Frédéric Lordon: "Youth and wage-earners joining together is the authorities’ worst nightmare"
This interview was published in French in Le Comptoir. Translated by David Broder.
The figure of the engaged intellectual is definitely not about to disappear, as the economist and philosopher Frédéric Lordon has been reminding us these last few weeks. This disciple of Karl Marx and Baruch Spinoza, visibly lifted by the enthusiasm that followed François Ruffin’s film Merci Patron hitting the big screen, is in the forefront of the movement opposing the El-Khomri bill [the Labour Law]. We briefly spoke to him during the first Nuit Debout [night of occupations] on 31 March, after he gave a fiery speech on Paris’s Place de la République.
Le Comptoir: You are one of the few intellectuals we see side-by-side with the demonstrators. Has the role of the intellectual changed?
Frédéric Lordon: I don’t know if that role has changed, or if it was the people who were previously called ‘intellectuals’ who changed. Since the late 1970s, which were years of high-level theory and intense political engagement, academics have retreated into their ivory towers. They even reached the point of thinking that taking part in political debates is itself something shameful. I think that this is deeply mistaken. That doesn’t mean we have to get into just any political engagement. Saying that, I’m very well aware that some might accuse me of doing ‘just anything’… though I couldn’t care less about that. But we have to try and conjugate the two: theoretical work, and attention to what is happening in society and such movements as do emerge. Still, there weren’t a lot of them in recent decades. Something is happening, here, and I think it would be a political — and even intellectual — sin not to intervene.
Can this movement lead to a new May ’68, or are we still far from that?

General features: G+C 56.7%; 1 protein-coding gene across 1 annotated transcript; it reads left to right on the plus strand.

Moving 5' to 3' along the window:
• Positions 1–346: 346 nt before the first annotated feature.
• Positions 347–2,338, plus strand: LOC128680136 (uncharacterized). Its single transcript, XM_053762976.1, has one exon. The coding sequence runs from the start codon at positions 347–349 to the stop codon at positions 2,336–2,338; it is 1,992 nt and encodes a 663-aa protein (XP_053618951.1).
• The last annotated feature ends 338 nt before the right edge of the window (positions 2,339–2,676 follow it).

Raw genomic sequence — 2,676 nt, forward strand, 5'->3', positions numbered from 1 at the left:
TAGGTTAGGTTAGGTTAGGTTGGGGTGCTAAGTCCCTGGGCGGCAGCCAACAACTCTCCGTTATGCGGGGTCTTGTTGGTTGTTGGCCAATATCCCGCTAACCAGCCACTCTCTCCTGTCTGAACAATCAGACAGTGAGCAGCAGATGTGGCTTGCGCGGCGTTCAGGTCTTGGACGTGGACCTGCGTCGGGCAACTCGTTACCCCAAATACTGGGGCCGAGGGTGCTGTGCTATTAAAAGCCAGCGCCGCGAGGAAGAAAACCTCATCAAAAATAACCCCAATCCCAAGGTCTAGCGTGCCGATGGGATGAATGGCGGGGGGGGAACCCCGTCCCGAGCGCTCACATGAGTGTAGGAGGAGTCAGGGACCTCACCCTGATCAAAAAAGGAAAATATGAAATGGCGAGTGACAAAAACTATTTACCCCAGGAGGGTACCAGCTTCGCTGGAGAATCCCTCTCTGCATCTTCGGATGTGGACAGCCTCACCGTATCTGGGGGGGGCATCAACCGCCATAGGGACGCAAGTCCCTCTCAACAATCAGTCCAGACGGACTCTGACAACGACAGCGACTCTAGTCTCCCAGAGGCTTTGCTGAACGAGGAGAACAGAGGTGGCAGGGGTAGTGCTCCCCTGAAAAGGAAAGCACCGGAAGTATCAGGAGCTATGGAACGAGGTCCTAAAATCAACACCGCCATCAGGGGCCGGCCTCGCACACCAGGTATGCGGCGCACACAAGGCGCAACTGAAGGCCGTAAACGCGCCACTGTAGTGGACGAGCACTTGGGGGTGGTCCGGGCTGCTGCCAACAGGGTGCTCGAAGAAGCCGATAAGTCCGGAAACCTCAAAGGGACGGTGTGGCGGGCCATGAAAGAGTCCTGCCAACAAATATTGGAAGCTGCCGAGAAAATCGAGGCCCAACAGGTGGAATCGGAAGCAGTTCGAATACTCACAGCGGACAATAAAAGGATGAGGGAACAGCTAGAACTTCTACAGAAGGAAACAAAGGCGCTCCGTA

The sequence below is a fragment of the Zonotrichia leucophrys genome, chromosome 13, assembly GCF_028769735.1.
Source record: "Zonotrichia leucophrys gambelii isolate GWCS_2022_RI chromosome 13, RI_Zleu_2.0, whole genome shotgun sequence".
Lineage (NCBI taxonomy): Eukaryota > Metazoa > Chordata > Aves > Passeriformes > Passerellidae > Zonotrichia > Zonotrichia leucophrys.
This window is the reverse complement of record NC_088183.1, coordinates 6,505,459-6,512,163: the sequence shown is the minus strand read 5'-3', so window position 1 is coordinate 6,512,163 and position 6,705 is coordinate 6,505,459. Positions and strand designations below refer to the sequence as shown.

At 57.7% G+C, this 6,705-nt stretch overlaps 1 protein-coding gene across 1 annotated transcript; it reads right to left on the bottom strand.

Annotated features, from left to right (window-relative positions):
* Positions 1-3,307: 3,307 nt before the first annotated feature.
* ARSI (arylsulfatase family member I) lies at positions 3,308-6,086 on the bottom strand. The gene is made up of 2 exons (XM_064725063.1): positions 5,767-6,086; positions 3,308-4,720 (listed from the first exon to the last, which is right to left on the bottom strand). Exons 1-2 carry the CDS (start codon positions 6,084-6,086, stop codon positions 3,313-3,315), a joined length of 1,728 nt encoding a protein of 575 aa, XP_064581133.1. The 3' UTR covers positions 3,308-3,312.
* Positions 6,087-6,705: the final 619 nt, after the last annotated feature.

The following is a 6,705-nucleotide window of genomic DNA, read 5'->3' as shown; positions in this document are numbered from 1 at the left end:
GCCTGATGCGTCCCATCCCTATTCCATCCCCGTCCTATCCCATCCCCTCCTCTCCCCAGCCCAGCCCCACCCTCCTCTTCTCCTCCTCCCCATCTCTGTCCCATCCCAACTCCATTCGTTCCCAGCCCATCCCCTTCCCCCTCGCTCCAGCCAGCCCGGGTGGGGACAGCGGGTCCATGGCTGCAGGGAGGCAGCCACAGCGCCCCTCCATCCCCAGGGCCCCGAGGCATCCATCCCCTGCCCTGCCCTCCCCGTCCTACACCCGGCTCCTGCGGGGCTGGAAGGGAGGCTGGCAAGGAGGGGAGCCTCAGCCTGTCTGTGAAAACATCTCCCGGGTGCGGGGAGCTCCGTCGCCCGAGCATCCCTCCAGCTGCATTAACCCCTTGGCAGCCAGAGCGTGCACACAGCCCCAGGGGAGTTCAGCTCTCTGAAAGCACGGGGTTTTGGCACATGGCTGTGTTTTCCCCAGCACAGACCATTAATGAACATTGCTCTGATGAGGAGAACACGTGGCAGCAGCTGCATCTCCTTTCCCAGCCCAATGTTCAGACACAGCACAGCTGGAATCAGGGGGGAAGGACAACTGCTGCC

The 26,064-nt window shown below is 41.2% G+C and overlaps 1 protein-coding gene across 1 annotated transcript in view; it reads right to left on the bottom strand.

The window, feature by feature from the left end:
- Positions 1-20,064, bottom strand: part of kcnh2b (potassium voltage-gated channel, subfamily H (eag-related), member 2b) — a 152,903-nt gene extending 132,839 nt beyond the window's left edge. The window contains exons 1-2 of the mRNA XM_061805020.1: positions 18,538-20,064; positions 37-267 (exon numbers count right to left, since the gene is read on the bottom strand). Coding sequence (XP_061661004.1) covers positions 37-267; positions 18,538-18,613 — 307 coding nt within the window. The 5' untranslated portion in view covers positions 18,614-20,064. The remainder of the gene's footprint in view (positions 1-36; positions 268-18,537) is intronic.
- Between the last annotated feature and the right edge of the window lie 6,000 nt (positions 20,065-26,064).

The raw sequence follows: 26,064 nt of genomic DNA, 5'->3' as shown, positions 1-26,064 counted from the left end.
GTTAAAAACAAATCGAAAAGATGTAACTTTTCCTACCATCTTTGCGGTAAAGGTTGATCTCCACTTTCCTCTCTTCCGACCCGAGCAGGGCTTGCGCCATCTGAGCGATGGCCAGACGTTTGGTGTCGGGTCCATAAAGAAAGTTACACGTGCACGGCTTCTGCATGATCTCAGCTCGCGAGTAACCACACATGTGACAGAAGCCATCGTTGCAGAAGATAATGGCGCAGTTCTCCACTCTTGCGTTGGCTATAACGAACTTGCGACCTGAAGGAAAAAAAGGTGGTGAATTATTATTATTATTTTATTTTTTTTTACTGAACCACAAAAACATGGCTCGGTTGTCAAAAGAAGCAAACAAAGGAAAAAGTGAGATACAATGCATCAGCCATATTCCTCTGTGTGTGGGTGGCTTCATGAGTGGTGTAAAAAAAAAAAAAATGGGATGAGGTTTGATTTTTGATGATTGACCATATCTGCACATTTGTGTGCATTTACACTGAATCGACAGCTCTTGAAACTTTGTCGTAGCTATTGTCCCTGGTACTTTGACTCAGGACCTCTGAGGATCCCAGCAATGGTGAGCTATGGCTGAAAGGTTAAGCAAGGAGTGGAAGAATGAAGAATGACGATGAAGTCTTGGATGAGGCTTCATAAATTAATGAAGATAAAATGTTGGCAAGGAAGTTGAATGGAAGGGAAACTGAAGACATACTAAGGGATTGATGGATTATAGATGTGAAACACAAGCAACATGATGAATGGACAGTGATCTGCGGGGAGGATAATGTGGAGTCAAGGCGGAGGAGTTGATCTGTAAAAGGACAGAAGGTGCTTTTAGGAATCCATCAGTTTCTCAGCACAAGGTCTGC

I don’t know. In general I am wary of collapsing the present into historical references. But I must tell you that last night at the Tobiac [Faculty, on 30 March] I was very impressed by the mood, the sense of things simmering, the collective engagement, and the whole atmosphere — including the things written on the walls. It was as if the generations were in dialogue, across some fifty years’ distance. That was rather fun.
But as Marx notes in his Eighteenth Brumaire, history always repeats itself "first as tragedy, then as farce."
It would be nice to disprove Marx’s prophecy — with history repeating itself, but not as farce. Indeed, maybe looking back we will be able to say that the first time — May ’68 — was the farce, and not this time round. Well, no, I’m exaggerating a little saying that. We can’t chuck out May ’68 simply on account of a few clowns who’ve betrayed its spirit and its intentions. May ’68 really was something, and not a farce. That’s what we have to recover from it.
You are calling for something more than the abrogation of the El-Khomri bill. So what should we be arguing for? For the government to resign? Euro exit? The abolition of wage-labour?
Indeed, I think we have to finish with defensive battles. The last thirty years have seen us running around like crazy trying to avoid being hit. But each time the bosses and the government land a blow against us. And this keeps happening. We have to break out of defensive battles. That is why I emphasise the need to abandon making demands. Obviously, demands still do have some meaning, particularly those that regard very concrete, prosaic things, which are worth fighting for. But we can’t stop there. What is now offered to us is the moment of reappropriating politics.